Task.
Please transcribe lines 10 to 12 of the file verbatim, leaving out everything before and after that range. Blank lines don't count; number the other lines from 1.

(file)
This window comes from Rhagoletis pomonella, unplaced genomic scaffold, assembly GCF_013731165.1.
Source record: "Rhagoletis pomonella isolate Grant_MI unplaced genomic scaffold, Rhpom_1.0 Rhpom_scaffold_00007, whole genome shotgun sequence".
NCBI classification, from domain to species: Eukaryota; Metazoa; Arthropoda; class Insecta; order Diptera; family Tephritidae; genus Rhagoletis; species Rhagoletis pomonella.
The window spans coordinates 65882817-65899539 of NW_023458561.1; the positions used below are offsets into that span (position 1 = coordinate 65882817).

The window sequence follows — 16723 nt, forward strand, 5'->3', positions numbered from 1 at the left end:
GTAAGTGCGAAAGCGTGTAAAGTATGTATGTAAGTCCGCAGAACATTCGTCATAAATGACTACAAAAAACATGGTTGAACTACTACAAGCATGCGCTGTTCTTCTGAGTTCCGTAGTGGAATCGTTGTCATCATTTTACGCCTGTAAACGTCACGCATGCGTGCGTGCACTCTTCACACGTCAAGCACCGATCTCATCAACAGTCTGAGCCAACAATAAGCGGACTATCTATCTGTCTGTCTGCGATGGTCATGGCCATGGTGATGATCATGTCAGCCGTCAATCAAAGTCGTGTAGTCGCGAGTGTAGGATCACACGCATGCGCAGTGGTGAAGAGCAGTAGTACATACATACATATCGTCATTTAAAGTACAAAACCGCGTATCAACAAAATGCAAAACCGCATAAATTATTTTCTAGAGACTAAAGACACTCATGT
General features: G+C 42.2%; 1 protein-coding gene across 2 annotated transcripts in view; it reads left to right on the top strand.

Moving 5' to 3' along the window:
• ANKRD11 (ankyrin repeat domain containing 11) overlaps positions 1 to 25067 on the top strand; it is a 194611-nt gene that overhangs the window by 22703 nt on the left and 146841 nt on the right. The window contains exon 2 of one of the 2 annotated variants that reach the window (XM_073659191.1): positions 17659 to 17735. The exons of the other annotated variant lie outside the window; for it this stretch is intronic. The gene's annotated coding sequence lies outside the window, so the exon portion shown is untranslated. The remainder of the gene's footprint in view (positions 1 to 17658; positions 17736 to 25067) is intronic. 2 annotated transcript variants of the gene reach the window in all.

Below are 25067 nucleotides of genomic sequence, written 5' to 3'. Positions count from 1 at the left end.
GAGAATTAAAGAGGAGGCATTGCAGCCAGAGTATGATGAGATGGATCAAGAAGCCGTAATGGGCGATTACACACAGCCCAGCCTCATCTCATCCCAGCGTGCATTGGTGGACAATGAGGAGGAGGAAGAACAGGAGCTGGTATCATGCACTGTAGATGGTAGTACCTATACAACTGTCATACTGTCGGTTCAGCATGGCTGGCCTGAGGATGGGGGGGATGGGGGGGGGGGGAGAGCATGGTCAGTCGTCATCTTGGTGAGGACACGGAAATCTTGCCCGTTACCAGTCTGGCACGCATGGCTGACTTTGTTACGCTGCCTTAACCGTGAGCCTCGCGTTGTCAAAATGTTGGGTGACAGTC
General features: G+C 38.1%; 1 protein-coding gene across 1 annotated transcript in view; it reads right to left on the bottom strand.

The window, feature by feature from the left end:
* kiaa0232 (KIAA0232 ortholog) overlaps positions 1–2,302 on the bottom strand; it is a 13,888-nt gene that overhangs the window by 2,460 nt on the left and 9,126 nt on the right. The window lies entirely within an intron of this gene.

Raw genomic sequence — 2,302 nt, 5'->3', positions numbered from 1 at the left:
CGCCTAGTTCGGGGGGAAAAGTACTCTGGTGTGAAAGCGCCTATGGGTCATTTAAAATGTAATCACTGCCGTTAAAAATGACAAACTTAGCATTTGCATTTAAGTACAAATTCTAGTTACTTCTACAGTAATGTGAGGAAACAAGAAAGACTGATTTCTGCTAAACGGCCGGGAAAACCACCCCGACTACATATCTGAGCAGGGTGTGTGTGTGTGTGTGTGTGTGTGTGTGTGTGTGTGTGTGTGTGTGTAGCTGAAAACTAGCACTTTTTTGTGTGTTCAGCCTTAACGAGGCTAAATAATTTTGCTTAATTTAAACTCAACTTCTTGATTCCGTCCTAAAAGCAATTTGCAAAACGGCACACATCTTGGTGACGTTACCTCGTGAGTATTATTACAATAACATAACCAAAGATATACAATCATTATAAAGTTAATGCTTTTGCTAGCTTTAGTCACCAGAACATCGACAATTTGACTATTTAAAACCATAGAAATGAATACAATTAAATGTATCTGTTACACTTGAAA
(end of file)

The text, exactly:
Below are 25067 nucleotides of genomic sequence, written 5' to 3'. Positions count from 1 at the left end.
GAGAATTAAAGAGGAGGCATTGCAGCCAGAGTATGATGAGATGGATCAAGAAGCCGTAATGGGCGATTACACACAGCCCAGCCTCATCTCATCCCAGCGTGCATTGGTGGACAATGAGGAGGAGGAAGAACAGGAGCTGGTATCATGCACTGTAGATGGTAGTACCTATACAACTGTCATACTGTCGGTTCAGCATGGCTGGCCTGAGGATGGGGGGGATGGGGGGGGGGGGAGAGCATGGTCAGTCGTCATCTTGGTGAGGACACGGAAATCTTGCCCGTTACCAGTCTGGCACGCATGGCTGACTTTGTTACGCTGCCTTAACCGTGAGCCTCGCGTTGTCAAAATGTTGGGTGACAGTC
General features: G+C 38.1%; 1 protein-coding gene across 1 annotated transcript in view; it reads right to left on the bottom strand.